Caring for the Caregiver

Jackie Bedard
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Attorney, Author, and Founder of Carolina Family Estate Planning

The Alzheimer's Planning Center--We Help People Impacted By Cognitive Impairment Plan For The Best Life PossibleA diagnosis of Alzheimer’s disease affects not only the individual but also the caregiver. Caring for someone with Alzheimer’s disease is challenging. The task of caregiving often falls primarily on the shoulders of one person. The stress of this 24-hour care in addition to the feelings of despair and sadness can take a toll on the caregiver’s own health. The caregiver needs to recognize:

  1. He or she cannot do it alone. There are resources available through the Area Agency on Aging and the Alzheimer’s Association – just to name a few.
  2. If someone offers help, take it. Accepting help is not a sign of weakness. Caregivers need to be realistic. If family members, friends, churchgoers, and others offer help, caregivers should not feel guilty. It is important for the caregiver to get away – even if it is just for a few short hours. Or, if the caregiver is not comfortable leaving the house, he or she could just take a nap.
  3. Caregivers should find a support group. Learning that others have had similar experiences can be an enormous relief. There is comfort in knowing that a caregiver is not alone. A lot of good ideas and tips for dealing with the disease process come out of those support group meetings. A local support group can be found by contacting the national Alzheimer’s Association.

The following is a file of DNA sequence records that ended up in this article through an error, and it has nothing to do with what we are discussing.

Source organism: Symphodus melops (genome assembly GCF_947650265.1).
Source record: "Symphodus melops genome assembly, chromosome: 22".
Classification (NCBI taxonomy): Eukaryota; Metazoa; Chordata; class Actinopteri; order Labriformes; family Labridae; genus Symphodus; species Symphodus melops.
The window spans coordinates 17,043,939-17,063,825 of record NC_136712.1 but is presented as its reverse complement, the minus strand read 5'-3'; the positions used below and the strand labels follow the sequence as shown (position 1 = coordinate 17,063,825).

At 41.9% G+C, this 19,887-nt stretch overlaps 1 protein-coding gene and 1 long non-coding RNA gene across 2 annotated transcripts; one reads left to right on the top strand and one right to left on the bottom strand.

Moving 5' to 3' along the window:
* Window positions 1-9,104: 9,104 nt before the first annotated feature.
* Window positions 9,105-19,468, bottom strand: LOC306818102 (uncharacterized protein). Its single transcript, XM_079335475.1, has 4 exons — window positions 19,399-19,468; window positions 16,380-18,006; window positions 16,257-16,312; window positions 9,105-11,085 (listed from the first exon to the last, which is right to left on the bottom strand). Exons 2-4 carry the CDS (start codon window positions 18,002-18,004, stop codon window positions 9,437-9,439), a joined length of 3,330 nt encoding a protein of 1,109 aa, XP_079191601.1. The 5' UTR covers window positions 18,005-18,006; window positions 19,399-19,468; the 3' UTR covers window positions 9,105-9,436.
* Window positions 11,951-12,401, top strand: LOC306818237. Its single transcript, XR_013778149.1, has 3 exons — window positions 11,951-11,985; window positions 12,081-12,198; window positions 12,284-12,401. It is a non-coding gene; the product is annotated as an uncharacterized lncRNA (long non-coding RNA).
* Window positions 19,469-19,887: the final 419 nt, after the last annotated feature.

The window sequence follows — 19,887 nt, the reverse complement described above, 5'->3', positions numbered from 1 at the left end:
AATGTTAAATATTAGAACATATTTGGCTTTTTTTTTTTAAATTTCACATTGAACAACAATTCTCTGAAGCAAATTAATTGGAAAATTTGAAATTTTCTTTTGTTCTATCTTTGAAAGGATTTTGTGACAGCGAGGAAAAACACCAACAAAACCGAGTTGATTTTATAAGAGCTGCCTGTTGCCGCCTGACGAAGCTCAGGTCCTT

4. Caregivers should take some respite time. Many nursing homes and assisted living facilities are equipped to take a person who has Alzheimer’s on a respite basis. This allows the caregiver to go away and become “recharged.”  Caregivers experiencing stress, anger, and frustration do not always provide the best care.
  5. Maintaining the caregiver’s own health is just as important as caring for their loved one who is living with Alzheimer’s. A caregiver should not ignore his or her own health. If the caregiver becomes unable to provide care, their family member who has Alzheimer’s may need to be institutionalized sooner that he or she would have been, had the caregiver been able to provide care. Because of the overwhelming task of caring for someone with Alzheimer’s disease, caregivers often suffer from depression. Caregivers should take advantage of resources available (such as counseling) and talk to their own medical providers.
  6. The Alzheimer’s Association can provide training to novice caregivers. Education about the disease and how to care for someone at each stage can allow the person living with Alzheimer’s to remain at home for an extended period.
  7. Caregivers should begin to plan early for the present and future needs of any person diagnosed with Alzheimer’s or dementia. It is most important to meet with an Elder Law attorney experienced in planning for those with Alzheimer’s (and other related dementias). They should also visit assisted living facilities and nursing homes to obtain a good idea of where their loved ones could be placed in the event care outside the home is needed.

Caregivers who are knowledgeable and supportive, and who care for themselves, can ultimately provide the best care to their loved one.

Call us at 919-443-3035. One of our friendly Client Welcome Specialists will be happy to tell you more about The Alzheimer’s Planning Center and our unique Memory Safeguard Planning, to help you determine the best path forward, and to help you take the next steps toward a more secure future and a better life.